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RFID Warning For Wal-Mart Suppliers
Market-research firm ABI says not all vendors of the technology will be ready to meet Wal-Mart's requirements.
November 21, 2003
2 Min Read
Wal-Mart suppliers racing to meet the retailer's mandate for using radio-frequency technology to track goods starting in 2005 were warned Friday that not all vendors of the technology will be ready to meet Wal-Mart's requirements.
Among the hurdles faced by vendors of radio-frequency identification (RFID) technology will be ramping up production of tags used to track cases and pallets by up to five times current levels, market research firm Allied Business Intelligence Inc. said. At the same time, the tags will need an accuracy rate of 99.9% or better.
Wal-Mart's plans to adopt the technology within its supply chain, along with similar plans by the U.S. Department of Defense and United Kingdom-based retailer Tesco, will help drive revenue from RFID technology to $3.1 billion in 2008 from $1.15 billion in 2002, ABI said in a recent report.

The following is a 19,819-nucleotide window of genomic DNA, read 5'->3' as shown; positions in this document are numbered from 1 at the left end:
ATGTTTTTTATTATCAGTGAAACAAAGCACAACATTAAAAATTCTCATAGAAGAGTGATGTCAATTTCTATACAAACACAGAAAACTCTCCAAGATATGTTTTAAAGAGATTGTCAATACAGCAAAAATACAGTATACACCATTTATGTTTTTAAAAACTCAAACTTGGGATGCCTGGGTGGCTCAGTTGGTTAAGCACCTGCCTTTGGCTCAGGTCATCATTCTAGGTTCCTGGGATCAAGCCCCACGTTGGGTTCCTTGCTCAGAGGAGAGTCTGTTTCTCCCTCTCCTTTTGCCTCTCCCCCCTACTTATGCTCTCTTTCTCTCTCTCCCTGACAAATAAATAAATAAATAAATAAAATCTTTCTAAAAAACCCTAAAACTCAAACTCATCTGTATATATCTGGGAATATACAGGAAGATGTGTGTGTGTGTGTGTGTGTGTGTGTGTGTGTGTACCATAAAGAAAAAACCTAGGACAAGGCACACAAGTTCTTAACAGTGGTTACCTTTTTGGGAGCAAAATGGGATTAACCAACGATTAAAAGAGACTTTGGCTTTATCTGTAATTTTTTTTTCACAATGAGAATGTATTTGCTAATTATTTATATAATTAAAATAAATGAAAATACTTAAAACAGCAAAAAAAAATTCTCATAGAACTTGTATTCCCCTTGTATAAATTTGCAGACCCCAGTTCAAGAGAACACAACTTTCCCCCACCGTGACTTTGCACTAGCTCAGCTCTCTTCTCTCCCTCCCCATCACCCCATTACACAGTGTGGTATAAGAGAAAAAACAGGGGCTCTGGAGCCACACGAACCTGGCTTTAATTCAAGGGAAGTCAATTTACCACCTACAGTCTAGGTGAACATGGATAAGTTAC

Such a prize has spurred dozens of companies to market readers, tags and software capable of helping suppliers meet Wal-Mart's mandate.
"However, it's important to look at how their past can translate into future success for meeting Wal-Mart's standards," ABI analyst Ed Rerisi said. "There's a lot of companies out there that believe that their histories uniquely position them for success with Wal-Mart, but the reality is their past success has nothing to do with Wal-Mart. They'll never be able to ride that gravy train, even though they're trying to."
Among the factors suppliers need to look for in evaluating vendors is the success of their customer installations in retail, the number of RFID tags they have deployed and for what applications, the number of patents they have for RFID technology, and the quality of their production facilities and whether they can meet expected demand.
No single vendor is expected to meet all of a supplier's needs, so a company should be prepared to work with multiple tech vendors. For example, companies such as Intermec, Texas Instruments, Tagsys and Em Micro have tens of millions of RFID tags deployed, and therefore, are worth looking at as established implementers.
However, other companies, such as Alien Technologies and Matrics, are ahead in innovation, so some of their technology may complement other products, Rerisi said.
"You're going to see a lot of Wal-Mart's suppliers look to various RFID vendors for solutions during the next 12 to 24 months, testing different versions of the technology, exploring with different readers and different tags to see what works best," Rerisi said.
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